Kessler’s CAREER award combines quests for self-healing, biorenewable polymers
The successful pursuit of polymer research along two separate lines brought Associate Professor Michael Kessler to a simple yet unexpected confluence of ideas that raised a straightforward question: Why not combine them? His proposal to do so has earned the materials science and engineering researcher a $400,000 National Science Foundation (NSF) CAREER award for a project titled “Multifunctional Biorenewable Polymers.” Funding for the work will begin in July. (Kessler news link)
Formula car team ready to race
Iowa State’s formula race team is participating June 16-19 in the Formula SAE California competition at Auto Club Speedway, the home of southern California’s NASCAR races. The annual competition is sponsored by the Society of Automotive Engineers and features five racing events: acceleration, cornering, autocross (a quick and curvy half-mile course that can be raced at average speeds of 25-30 mph), endurance (a 13.7-mile race that features top speeds of 65 mph) and fuel economy. The team has spent the last year designing, building, and testing the $30,000 vehicle. “This is the best car I’ve seen since I’ve been on the team,” says Kyle Dickinson, an ME senior from Urbandale who’s in his third year on the team. Follow updates on and . (Formula car news link)
SPEED gives incoming freshmen a head start
Twenty-one students from the Midwest and from as far away as Tennessee, Texas, and Puerto Rico arrived on the Iowa State campus June 9 for the Summer Program for Enhancing Engineering Development (SPEED). SPEED is an eight-week program designed to provide multicultural students the opportunity to participate in an intensive academic program or a research internship as well as professional and personal development activities including workshops and industrial and cultural field trips. The academic track prepares the students to begin their freshman year taking advanced-level math and physics courses instead of prerequisites and helps them develop stronger study habits. Students in the research track are paired with a faculty mentor and gain hands-on experience working on active research projects. SPEED also gives the participants the opportunity to begin building relationships with faculty, staff, and peers prior to their first semester at Iowa State.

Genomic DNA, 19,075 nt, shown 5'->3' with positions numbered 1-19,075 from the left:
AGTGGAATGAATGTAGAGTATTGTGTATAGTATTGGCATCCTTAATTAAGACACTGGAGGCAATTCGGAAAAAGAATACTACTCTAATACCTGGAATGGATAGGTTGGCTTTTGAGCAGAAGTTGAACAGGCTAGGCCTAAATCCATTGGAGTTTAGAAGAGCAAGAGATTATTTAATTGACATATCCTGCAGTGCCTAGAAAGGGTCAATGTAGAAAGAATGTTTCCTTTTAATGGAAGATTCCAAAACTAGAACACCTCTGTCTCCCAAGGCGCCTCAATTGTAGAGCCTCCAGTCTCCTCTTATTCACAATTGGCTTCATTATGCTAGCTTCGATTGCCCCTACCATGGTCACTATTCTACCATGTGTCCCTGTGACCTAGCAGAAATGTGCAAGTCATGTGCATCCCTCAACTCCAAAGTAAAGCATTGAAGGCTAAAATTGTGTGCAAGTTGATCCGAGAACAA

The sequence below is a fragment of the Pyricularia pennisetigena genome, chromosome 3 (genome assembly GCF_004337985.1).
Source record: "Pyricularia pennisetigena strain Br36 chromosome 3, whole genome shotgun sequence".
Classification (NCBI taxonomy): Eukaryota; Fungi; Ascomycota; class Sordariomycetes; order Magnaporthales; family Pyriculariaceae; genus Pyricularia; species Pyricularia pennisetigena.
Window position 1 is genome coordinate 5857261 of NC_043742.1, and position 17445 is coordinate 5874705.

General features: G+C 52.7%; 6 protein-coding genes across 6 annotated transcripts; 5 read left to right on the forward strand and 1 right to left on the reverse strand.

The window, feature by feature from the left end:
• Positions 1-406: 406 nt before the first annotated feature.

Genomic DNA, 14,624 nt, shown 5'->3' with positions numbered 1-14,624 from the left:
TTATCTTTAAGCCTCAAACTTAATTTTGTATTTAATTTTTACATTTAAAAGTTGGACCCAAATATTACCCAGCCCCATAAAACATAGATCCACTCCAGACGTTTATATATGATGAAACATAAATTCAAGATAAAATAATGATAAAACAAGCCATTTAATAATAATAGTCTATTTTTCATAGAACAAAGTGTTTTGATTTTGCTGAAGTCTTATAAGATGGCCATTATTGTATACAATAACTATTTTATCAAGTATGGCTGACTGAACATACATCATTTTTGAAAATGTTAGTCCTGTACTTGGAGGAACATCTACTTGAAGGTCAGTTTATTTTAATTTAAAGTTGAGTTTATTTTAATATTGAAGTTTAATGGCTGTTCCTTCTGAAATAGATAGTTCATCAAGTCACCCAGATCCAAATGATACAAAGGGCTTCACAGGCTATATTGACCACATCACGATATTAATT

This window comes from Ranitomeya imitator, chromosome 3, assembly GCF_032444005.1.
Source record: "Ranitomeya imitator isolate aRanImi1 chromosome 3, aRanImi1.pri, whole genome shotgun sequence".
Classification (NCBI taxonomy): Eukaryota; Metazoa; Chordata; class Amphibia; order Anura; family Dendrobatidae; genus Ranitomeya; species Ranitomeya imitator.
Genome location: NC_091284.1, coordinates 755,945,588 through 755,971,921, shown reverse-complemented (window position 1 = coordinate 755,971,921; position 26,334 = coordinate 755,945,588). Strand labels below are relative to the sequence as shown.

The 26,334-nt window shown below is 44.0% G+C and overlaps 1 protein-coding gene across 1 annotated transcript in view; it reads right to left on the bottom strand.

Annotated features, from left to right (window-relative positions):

Mars rover gets national press
While Iowa State’s Team MAVRIC (Mars analog vehicle for robotic inspection and construction) didn’t win the University Rover Challenge 2010 sponsored by the Mars Society in Utah June 5-7, they did get some national press. Plus they learned a lot from the competition, which they say will help as they prepare for 2011. The team that traveled to Utah included Andy Frick, 2010 aerospace engineering graduate; Keegan Gartner and Jerry Stoner, ME graduate students; Dustin Hiatt, ME senior and program coordinator with extension IT; and Matthew Nelson, adviser and chief design and operations engineer for the Iowa State Space Systems and Control Lab. (University Rover Challenge 2010 blog)